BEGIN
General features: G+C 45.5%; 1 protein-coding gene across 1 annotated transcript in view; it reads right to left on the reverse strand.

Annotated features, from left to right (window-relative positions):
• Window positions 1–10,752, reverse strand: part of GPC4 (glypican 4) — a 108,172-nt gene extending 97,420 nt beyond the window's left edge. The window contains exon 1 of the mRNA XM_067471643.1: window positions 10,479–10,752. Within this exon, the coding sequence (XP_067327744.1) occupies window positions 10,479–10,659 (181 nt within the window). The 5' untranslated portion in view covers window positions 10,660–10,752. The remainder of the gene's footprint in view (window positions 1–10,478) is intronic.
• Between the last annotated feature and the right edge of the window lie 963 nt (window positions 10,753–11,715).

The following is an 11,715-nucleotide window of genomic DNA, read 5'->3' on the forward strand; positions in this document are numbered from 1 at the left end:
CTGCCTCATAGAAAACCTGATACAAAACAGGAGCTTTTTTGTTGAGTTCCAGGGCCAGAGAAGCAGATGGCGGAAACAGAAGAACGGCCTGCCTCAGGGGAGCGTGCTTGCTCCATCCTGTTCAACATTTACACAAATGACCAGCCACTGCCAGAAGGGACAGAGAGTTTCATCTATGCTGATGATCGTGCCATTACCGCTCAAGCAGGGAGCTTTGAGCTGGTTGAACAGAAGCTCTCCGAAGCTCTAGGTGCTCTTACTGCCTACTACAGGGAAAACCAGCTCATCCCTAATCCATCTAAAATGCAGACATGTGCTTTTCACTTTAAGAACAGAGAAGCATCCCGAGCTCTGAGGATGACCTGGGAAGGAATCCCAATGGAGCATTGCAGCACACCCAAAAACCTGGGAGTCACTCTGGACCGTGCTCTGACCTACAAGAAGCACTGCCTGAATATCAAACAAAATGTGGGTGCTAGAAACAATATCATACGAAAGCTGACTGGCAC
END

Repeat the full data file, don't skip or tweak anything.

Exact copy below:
General features: G+C 45.5%; 1 protein-coding gene across 1 annotated transcript in view; it reads right to left on the reverse strand.

Annotated features, from left to right (window-relative positions):
• Window positions 1–10,752, reverse strand: part of GPC4 (glypican 4) — a 108,172-nt gene extending 97,420 nt beyond the window's left edge. The window contains exon 1 of the mRNA XM_067471643.1: window positions 10,479–10,752. Within this exon, the coding sequence (XP_067327744.1) occupies window positions 10,479–10,659 (181 nt within the window). The 5' untranslated portion in view covers window positions 10,660–10,752. The remainder of the gene's footprint in view (window positions 1–10,478) is intronic.
• Between the last annotated feature and the right edge of the window lie 963 nt (window positions 10,753–11,715).

The following is an 11,715-nucleotide window of genomic DNA, read 5'->3' on the forward strand; positions in this document are numbered from 1 at the left end:
CTGCCTCATAGAAAACCTGATACAAAACAGGAGCTTTTTTGTTGAGTTCCAGGGCCAGAGAAGCAGATGGCGGAAACAGAAGAACGGCCTGCCTCAGGGGAGCGTGCTTGCTCCATCCTGTTCAACATTTACACAAATGACCAGCCACTGCCAGAAGGGACAGAGAGTTTCATCTATGCTGATGATCGTGCCATTACCGCTCAAGCAGGGAGCTTTGAGCTGGTTGAACAGAAGCTCTCCGAAGCTCTAGGTGCTCTTACTGCCTACTACAGGGAAAACCAGCTCATCCCTAATCCATCTAAAATGCAGACATGTGCTTTTCACTTTAAGAACAGAGAAGCATCCCGAGCTCTGAGGATGACCTGGGAAGGAATCCCAATGGAGCATTGCAGCACACCCAAAAACCTGGGAGTCACTCTGGACCGTGCTCTGACCTACAAGAAGCACTGCCTGAATATCAAACAAAATGTGGGTGCTAGAAACAATATCATACGAAAGCTGACTGGCAC